As Luis brooded, Franci mused aloud, and Joaquín leapt about the room imaginarily skewering the men who had murdered his father, Celia and Carolina had sat holding hands, speaking in low voices. Then Carolina had said, to the room at large, "I shall join the army." And Celia said, "I would rather be a doctor."
As for himself, that very evening Joe made up his mind to get the hell out of Cuba by any means possible. Whatever his life turned out to be, he sure as hell didn't want it to be a permanent target for the guys with the biggest bombs.
What was the most surprising thing you discovered about Cuba during the writing of this book?
Not while I was writing but while I was traveling in Cuba, I was constantly surprised by the prevalence of cheerful, non-whiny children. I have spent a lot of time in Third World countries, and have sneered at First Worlders who could see only happiness in the smile of a tiny child selling flowers on the streets of Mexico City; only a photo op in an eight-year-old Mayan girl lugging an eight-month-old baby, and not the misery that pervaded their (probably short) lives. I was not prepared, in Cuba, to find such a huge number of genuinely happy children. Not prepared for a culture where children really are the privileged class.
The Woman She Was is a novel loosely based on the life of the great Cuban Revolutionary Comandante, Celia Sánchez. Sánchez (1920-1980) was the organizing brain behind the Revolution, who ran the guerrilla bases in the Sierra Maestra. Fidel’s secretary and reputed lover, she played a central role in the Revolution and after, until her cancer death in 1980. Who knew that many attribute the organization and infrastructure of the Revolution in the Sierra Maestra to her? It is said that she is the one who picked Fidel to be the leader and spokesman of the M26 movement. Nevertheless she is almost unknown outside of Cuba. Extremely modest, she shunned publicity. Even in death this was respected down to an unmarked tomb in the Colon Cemetery in Havana.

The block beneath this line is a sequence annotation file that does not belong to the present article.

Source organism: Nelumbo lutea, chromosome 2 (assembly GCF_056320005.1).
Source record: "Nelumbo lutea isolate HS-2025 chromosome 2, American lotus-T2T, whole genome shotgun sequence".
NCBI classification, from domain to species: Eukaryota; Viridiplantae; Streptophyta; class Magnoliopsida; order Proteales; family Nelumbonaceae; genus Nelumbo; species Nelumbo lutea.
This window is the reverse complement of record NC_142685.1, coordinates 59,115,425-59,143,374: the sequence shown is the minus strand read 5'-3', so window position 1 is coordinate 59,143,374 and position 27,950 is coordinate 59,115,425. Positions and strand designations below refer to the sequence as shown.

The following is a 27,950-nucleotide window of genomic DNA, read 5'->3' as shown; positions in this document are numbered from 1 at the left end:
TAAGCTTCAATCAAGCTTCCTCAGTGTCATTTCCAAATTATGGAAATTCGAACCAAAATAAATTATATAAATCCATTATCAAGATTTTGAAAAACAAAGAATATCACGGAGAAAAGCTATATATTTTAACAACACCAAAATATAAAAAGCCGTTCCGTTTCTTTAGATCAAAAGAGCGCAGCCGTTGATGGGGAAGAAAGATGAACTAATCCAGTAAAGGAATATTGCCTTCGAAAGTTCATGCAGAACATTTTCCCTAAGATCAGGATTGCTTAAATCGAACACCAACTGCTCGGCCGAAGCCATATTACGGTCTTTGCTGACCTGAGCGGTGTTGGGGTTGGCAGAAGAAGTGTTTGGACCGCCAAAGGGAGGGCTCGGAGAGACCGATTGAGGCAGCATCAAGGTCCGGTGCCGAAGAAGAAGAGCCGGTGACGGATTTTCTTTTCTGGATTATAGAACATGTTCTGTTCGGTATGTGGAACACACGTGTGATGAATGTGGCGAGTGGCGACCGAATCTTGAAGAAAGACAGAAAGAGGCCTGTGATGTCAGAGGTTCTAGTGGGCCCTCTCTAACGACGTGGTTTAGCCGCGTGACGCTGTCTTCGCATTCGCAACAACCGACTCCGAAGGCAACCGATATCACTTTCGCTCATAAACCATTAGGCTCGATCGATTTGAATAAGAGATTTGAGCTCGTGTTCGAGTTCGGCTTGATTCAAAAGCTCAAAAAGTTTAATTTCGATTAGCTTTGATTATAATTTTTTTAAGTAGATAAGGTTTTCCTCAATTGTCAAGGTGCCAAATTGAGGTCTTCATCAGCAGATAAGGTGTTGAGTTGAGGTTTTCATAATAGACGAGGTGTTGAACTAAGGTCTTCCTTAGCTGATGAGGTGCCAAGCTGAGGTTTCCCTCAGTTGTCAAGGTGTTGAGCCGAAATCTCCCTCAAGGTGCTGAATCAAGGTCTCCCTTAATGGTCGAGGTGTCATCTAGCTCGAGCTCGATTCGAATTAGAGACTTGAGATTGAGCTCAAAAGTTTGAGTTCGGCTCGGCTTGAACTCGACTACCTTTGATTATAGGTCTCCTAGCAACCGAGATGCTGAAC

The novel’s heroine is a contemporary Havana pediatrician, also called
Celia, who is unsure of which direction her life will take. Dr. Celia
is steeped in the spirit and revolutionary ideals of Celia Sánchez,
deeply patriotic and loving of her country and the Revolution. Nearly
every event, locale, and trend of any importance in Cuba during the
entire 53 years of the revolution are woven into the plot and
characterization of the book, contributing to the rich tapestry of this
It is racily written with the hot sensuality of Cuba steaming through. Can you imagine our heroine Dr. Celia “channeling ” Celia Sánchez, making love to her beloved Fidel personified in a handsome mountain research biologist at the Commandancia de la Plata historic site? That’s where Celia and Fidel established the Sierra Maestra guerrilla base at the start the Revolution. There are many twists and surprises in this plot.
As a “Cuba Junky” I read every novel I can find set within the Cuban Revolution. Most of them were only translated and/or published here because they are part of the US Empire’s propaganda campaign of sneering and lies about Cuba. This novel, however, is deeply sympathetic to the people of Cuba and their ideals. It’s a good read whether on the beach in Cuba or snowbound in wintry Canada.
Ken Dent lives in Vancouver. He has made over 50 trips to Cuba, driven the country from end to end, and explored many places in between.